The Packers’ 1949 coaching staff, at full strength, included Curly Lambeau (standing) and assistants Tom Stidham, Bob Snyder and Charley Brock (sitting, left to right). Don Hutson also is standing (to the right of Lambeau).

Cliff Christl started gathering oral histories with former Packers and others associated with the team in 2000 and will continue to gather them as Packers historian. Excerpts from those interviews will be periodically posted at www.packers.com.

Bob Snyder was an assistant coach with the Packers during their tumultuous 1949 season when Curly Lambeau announced following an opening-game loss to the Chicago Bears that he was turning the team over to his three assistants – Tom Stidham and Charley Brock were the other two – and planning to serve as advisory coach for the remainder of the season. Lambeau left the Packers following the ’49 season to become head coach of the Chicago Cardinals, and Snyder lost his job as well. The Packers finished 2-10 that year, their second-worst record ever. Before coming to Green Bay, Snyder played on three of the Chicago Bears NFL championship teams in 1940, ’41 and ’43, and was named head coach of the Los Angeles Rams in 1947 at the age of 34. After leaving Green Bay, Snyder served as head coach of the University of Toledo in 1950 and of Calgary in the Canadian Football League in 1953. He also served as an assistant coach with the Pittsburgh Steelers in 1955-56.

On Lambeau announcing five days after the Packers dropped their 1949 opener that he was kicking himself upstairs: “He called a team meeting and he didn’t have a lot of those. But he said, ‘Boys, we’re in kind of bad shape here and we’re going to have all three of you as head coaches.’ Charley Brock said, ‘Well, don’t you think we ought to have a head man?’ They asked me and said I was a head coach of the Rams. I said, ‘Yeah, but the one who knows the players better is Charley.’ And we had Tom Stidham, who had been a successful coach at Oklahoma. But we ended up not having a head coach. They turned the offense over to me, the offensive line over to Charley Brock, and Tom Stidham set the defense. We didn’t have much material. But we never had an argument among ourselves.”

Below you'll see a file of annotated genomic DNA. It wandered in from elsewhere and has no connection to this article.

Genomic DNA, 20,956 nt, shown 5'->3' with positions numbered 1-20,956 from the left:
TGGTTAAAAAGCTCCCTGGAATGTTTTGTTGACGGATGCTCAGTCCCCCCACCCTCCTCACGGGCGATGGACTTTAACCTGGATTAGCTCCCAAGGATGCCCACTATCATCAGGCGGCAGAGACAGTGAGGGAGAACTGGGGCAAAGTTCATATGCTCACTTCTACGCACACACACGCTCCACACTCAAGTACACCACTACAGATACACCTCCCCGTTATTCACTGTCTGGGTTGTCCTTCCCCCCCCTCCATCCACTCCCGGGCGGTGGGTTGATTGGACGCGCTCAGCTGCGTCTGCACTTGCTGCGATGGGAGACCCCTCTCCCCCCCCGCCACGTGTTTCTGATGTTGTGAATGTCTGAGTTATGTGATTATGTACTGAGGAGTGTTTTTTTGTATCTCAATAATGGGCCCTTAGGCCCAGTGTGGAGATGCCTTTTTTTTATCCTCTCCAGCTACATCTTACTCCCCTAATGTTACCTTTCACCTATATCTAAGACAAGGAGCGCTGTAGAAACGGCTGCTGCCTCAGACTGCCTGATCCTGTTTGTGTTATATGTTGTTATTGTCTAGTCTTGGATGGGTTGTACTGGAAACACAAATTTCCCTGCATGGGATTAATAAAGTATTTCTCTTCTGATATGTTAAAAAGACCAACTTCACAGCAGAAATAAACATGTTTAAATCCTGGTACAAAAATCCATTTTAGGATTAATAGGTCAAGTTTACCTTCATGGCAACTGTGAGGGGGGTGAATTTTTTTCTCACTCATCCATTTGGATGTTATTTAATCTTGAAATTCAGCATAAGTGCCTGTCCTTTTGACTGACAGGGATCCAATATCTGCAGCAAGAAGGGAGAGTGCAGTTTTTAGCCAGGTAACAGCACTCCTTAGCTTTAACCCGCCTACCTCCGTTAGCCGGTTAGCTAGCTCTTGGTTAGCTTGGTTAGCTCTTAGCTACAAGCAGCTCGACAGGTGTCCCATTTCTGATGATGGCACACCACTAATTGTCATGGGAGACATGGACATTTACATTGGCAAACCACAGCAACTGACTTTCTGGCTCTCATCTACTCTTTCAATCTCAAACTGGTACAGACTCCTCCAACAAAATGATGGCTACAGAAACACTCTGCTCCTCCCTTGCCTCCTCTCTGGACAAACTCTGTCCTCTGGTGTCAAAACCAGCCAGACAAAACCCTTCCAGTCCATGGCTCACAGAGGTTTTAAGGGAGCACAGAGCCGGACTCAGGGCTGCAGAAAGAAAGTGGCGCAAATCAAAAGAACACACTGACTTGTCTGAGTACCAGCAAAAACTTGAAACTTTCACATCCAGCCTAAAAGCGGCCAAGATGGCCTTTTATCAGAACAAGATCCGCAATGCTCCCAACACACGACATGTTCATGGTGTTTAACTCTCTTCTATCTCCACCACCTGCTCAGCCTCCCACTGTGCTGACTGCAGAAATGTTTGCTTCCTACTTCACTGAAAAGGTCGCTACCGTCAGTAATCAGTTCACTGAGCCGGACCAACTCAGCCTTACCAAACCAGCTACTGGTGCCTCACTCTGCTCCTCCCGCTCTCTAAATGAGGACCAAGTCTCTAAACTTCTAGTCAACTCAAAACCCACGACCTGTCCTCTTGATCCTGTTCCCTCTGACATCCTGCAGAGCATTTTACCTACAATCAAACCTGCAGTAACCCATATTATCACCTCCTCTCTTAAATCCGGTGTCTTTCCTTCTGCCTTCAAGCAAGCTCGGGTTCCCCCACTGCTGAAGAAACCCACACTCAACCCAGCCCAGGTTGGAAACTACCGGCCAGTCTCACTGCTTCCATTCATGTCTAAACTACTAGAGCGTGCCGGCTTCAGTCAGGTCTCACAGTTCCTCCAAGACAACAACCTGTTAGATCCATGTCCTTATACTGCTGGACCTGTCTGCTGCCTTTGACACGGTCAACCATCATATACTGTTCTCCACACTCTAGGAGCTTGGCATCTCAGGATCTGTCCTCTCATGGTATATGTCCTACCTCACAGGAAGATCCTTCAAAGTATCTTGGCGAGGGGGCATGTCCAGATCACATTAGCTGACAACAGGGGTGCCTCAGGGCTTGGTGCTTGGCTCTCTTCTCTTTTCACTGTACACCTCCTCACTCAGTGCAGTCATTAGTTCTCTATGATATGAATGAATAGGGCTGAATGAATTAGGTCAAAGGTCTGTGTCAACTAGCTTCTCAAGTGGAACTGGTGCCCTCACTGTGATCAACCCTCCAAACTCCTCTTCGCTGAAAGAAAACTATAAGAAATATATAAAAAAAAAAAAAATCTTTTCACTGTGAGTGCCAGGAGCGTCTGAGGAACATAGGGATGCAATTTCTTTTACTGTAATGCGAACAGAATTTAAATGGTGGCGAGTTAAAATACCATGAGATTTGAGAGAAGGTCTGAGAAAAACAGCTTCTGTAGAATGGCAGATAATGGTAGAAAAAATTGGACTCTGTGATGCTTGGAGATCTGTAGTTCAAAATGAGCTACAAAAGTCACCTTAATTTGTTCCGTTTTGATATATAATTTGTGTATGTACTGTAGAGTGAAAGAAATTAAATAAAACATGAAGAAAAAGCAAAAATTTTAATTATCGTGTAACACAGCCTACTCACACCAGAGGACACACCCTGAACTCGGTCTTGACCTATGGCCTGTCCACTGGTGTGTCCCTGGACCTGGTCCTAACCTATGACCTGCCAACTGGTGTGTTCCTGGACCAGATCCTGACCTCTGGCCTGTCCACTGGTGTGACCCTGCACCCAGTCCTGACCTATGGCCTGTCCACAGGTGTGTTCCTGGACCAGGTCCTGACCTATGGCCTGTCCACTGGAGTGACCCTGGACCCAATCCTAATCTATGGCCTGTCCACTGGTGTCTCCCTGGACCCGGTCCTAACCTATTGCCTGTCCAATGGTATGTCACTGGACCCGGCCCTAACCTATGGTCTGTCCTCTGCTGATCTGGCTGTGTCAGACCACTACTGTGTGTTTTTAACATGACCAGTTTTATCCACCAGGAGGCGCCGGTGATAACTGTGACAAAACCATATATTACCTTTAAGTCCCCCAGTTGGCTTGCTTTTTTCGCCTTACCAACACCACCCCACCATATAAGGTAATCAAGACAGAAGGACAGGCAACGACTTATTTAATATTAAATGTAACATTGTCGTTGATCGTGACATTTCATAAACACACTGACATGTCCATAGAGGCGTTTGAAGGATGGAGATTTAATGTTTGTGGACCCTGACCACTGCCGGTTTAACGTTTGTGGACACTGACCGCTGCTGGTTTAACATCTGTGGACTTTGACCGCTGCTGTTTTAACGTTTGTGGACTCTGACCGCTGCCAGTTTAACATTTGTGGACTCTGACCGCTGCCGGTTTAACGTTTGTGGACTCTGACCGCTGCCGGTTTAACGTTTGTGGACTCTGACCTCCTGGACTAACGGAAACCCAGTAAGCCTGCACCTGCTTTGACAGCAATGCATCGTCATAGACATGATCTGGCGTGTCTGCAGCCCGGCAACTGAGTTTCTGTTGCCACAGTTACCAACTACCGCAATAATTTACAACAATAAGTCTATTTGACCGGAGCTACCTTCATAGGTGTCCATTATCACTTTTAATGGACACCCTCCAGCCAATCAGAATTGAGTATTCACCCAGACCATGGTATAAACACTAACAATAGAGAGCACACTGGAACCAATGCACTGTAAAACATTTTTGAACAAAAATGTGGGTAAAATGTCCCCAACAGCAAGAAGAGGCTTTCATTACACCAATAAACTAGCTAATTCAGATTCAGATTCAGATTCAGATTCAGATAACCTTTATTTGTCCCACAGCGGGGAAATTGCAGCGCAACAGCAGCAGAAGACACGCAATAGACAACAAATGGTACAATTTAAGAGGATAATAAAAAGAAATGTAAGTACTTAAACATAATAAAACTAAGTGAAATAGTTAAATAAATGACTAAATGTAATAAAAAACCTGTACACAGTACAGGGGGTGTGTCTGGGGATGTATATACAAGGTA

On whether Lambeau was true to his word and let his assistants run the team: “We went down to play the Bears and Curly took over. He was down on the sidelines ranting and raving and everything. It wasn’t a good situation.”

On whether Lambeau was getting interference from the executive committee: “I think that’s what happened. He had run it so long and like a monarch. Nobody ever said anything to him. And they were winning championships and filling the stadium. What’s the old saying, ‘Don’t paint what don’t need painting’? And all of a sudden that caught up to him.”

On whether he knew what the executive committee’s complaints were with Lambeau: “After 1948, they came up with some kind of audit and they were a lot of money short. I think what happened was Curly lived very high. He had big cars. He traveled with a group in Hollywood. He had a beautiful home on Malibu Beach. They didn’t know how he could make it on his salary. And that’s all I can tell you.”

On how the coaches and players handled the situation in ’49: “The first weakness I saw with Curly was he wanted to get rid of Larry Craig. He was a great defensive end. When I played with the Bears, I always wanted to know where he was. But Curly asked Charley Brock to go in and cut him. Charley said, ‘No way in he--, coach.’ He asked me and I said, ‘No way. It’s up to you.’ When it came right down to it, he didn’t cut him. But that’s the thing. We didn’t have a leader. ”